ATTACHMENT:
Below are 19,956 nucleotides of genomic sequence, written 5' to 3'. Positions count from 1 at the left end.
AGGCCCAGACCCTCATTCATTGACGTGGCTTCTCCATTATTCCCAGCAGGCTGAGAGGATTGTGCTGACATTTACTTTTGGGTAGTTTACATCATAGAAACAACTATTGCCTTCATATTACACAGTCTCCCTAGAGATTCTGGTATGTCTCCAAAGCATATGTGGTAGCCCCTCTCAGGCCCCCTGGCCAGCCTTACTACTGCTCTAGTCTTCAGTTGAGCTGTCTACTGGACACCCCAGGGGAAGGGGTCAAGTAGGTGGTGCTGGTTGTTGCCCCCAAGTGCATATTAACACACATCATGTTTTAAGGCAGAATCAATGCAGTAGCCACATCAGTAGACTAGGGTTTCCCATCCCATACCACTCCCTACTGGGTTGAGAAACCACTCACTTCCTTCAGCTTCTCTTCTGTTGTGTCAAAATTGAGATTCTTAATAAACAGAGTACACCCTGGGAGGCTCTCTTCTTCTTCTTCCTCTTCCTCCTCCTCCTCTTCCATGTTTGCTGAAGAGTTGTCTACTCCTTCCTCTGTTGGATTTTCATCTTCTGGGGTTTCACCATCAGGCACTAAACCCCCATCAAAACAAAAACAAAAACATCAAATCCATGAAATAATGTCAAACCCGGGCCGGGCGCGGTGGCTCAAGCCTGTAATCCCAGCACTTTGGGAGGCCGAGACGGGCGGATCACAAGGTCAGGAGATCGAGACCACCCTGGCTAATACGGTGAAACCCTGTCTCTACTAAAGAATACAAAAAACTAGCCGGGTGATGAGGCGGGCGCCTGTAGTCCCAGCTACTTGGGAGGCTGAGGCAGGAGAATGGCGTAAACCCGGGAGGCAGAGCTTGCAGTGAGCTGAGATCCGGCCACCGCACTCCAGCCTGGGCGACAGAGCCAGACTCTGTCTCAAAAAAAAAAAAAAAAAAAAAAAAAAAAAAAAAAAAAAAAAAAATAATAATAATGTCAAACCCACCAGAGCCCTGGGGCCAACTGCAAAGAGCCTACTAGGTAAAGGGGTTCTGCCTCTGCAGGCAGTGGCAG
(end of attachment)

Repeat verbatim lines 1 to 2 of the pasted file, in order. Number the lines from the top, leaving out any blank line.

Below are 19,956 nucleotides of genomic sequence, written 5' to 3'. Positions count from 1 at the left end.
AGGCCCAGACCCTCATTCATTGACGTGGCTTCTCCATTATTCCCAGCAGGCTGAGAGGATTGTGCTGACATTTACTTTTGGGTAGTTTACATCATAGAAACAACTATTGCCTTCATATTACACAGTCTCCCTAGAGATTCTGGTATGTCTCCAAAGCATATGTGGTAGCCCCTCTCAGGCCCCCTGGCCAGCCTTACTACTGCTCTAGTCTTCAGTTGAGCTGTCTACTGGACACCCCAGGGGAAGGGGTCAAGTAGGTGGTGCTGGTTGTTGCCCCCAAGTGCATATTAACACACATCATGTTTTAAGGCAGAATCAATGCAGTAGCCACATCAGTAGACTAGGGTTTCCCATCCCATACCACTCCCTACTGGGTTGAGAAACCACTCACTTCCTTCAGCTTCTCTTCTGTTGTGTCAAAATTGAGATTCTTAATAAACAGAGTACACCCTGGGAGGCTCTCTTCTTCTTCTTCCTCTTCCTCCTCCTCCTCTTCCATGTTTGCTGAAGAGTTGTCTACTCCTTCCTCTGTTGGATTTTCATCTTCTGGGGTTTCACCATCAGGCACTAAACCCCCATCAAAACAAAAACAAAAACATCAAATCCATGAAATAATGTCAAACCCGGGCCGGGCGCGGTGGCTCAAGCCTGTAATCCCAGCACTTTGGGAGGCCGAGACGGGCGGATCACAAGGTCAGGAGATCGAGACCACCCTGGCTAATACGGTGAAACCCTGTCTCTACTAAAGAATACAAAAAACTAGCCGGGTGATGAGGCGGGCGCCTGTAGTCCCAGCTACTTGGGAGGCTGAGGCAGGAGAATGGCGTAAACCCGGGAGGCAGAGCTTGCAGTGAGCTGAGATCCGGCCACCGCACTCCAGCCTGGGCGACAGAGCCAGACTCTGTCTCAAAAAAAAAAAAAAAAAAAAAAAAAAAAAAAAAAAAAAAAAAAATAATAATAATGTCAAACCCACCAGAGCCCTGGGGCCAACTGCAAAGAGCCTACTAGGTAAAGGGGTTCTGCCTCTGCAGGCAGTGGCAG